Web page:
5. The thing is that even being known by people at that event, she wasn’t on the level of a TV or movie celebrity where everyone would have immediately sided with her. Even so, do you think if it had been someone like Selina Gomez that she’d have been treated much differently?
6. The company that fired her; did they over react or do the right thing? They were not being tainted by bad publicity but did they stop to consider her feelings? Should they have? Did they consider the consequences of how it could affect the conference? Did it matter?
At this point there are no more answers to be found. The two guys were fired and their 15 minutes are over. The person I know has gone into a self imposed exile for awhile. The buzz has died down so the sponsor is probably going to be fine, and the conference will probably survive for another year but it’s been diminished a bit because even though there were some people who felt what the person I know did was wrong, there were a lot of people who said they’d have done the same thing.
The major lesson is that if you’re representing someone, even just yourself, in a public space for business purposes, your decorum has to be higher than normal. Even if you’re in the right, you could end up on the wrong side of things in the long run. Think about this cautionary tale; what are you willing to risk your reputation for?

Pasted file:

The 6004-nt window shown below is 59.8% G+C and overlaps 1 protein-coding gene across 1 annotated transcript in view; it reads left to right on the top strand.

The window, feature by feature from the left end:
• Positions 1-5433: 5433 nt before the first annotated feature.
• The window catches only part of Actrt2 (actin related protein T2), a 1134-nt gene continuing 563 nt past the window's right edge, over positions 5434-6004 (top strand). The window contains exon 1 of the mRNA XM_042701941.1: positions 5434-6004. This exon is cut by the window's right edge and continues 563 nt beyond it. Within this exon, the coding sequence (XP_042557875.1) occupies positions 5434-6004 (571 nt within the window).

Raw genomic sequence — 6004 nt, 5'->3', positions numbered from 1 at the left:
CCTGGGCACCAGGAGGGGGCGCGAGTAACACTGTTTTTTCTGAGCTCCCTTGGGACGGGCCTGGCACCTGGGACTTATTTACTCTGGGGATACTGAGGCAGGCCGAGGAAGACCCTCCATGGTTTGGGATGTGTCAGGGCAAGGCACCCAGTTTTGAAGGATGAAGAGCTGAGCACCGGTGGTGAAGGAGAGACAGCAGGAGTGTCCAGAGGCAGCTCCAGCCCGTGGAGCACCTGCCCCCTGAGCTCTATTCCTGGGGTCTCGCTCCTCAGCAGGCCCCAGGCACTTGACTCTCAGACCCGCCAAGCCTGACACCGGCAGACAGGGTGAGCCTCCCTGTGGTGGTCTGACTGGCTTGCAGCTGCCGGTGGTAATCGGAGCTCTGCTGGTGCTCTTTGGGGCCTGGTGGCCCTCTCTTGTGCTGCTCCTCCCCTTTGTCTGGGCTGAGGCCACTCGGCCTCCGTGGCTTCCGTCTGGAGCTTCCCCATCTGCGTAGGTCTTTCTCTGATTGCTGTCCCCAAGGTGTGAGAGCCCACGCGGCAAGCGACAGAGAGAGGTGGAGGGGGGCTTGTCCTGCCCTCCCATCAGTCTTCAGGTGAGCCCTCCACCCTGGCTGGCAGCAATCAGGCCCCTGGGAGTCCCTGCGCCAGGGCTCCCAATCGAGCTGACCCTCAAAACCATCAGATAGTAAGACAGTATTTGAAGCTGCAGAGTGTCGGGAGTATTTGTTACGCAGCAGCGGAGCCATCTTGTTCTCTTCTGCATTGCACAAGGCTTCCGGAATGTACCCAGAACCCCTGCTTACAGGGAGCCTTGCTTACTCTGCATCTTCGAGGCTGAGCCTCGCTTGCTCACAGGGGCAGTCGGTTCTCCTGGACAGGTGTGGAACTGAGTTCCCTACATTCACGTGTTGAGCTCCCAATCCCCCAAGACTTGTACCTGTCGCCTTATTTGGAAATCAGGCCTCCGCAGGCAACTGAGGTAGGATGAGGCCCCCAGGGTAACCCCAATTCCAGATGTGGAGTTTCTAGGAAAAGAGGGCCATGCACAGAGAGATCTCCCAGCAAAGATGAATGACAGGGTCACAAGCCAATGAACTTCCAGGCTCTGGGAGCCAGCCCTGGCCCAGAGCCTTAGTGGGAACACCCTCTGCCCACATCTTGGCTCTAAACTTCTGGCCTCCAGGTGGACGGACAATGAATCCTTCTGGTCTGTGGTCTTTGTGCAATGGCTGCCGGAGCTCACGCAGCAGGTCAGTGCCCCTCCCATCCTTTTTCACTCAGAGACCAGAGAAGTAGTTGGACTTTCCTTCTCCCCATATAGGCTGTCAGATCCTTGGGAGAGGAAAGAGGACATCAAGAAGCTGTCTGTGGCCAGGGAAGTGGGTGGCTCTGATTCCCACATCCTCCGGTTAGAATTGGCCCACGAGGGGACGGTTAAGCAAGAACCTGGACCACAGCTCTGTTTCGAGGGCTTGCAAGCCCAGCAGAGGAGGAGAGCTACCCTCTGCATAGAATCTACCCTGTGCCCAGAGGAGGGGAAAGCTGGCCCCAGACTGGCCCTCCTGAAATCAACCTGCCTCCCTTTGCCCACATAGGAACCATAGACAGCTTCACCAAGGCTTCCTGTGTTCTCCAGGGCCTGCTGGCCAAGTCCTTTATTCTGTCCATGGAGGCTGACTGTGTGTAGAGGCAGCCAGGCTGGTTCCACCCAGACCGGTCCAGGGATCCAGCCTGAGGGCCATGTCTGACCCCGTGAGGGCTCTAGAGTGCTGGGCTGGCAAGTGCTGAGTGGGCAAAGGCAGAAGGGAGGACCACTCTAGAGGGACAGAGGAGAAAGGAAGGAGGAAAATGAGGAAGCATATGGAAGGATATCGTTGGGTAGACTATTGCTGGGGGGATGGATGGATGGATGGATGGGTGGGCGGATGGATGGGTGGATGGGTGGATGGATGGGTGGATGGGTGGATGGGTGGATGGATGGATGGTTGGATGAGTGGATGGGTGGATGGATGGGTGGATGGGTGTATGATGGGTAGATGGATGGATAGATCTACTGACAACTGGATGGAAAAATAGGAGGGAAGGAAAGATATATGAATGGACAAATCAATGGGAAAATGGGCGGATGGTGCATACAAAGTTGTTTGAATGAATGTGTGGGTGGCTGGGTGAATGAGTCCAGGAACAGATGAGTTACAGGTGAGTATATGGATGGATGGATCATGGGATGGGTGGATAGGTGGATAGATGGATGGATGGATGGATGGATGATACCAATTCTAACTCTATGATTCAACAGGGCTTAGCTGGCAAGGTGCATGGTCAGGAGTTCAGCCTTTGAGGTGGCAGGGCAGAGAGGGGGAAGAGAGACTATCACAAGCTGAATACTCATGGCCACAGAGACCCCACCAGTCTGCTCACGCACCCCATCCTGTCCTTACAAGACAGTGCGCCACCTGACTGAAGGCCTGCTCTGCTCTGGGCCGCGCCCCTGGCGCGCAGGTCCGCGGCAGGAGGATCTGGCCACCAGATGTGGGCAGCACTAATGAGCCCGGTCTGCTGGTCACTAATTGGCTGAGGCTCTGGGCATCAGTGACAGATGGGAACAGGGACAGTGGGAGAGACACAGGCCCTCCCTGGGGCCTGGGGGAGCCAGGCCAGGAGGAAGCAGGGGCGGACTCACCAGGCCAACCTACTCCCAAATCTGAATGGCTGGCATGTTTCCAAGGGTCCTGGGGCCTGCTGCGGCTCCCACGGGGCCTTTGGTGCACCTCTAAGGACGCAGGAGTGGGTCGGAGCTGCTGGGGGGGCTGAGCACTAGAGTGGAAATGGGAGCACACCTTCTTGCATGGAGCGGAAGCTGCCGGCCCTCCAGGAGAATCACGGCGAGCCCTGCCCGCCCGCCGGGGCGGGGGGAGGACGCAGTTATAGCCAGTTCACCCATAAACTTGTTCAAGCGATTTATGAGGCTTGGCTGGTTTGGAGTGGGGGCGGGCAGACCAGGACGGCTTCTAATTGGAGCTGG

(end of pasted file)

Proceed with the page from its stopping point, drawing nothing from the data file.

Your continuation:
Posted by Mitch Mitchell on Dec 18, 2014
The concept of social media marketing is one that’s missed by a lot of people. Some people assume it means trying to sell products online by sending out a lot of spam email. Some people believe it’s related to those late night TV gurus who tell you that they’ll have you making millions of dollars within weeks if you learn their system.
There are a few differences between social media marketing and internet marketing, which is what a lot of people might be thinking of.
With a lot of internet marketing, there is little attempt to actually make a connection with someone. The idea is to push products, whether they’re products created by the marketer or not. Their push is to try to get big email lists of addresses and pound the masses to earn their 1 – 3% of sales and live off that. Some internet marketers do really well with that concept, while others fail because they were too late into the marketplace to truly be effective.
Social media marketing is much different. Its purpose is to establish a long term relationship with an audience in some fashion and hope to drive those people to them. If you have a traditional business location, social media marketing can help get people to come through the doors if done properly.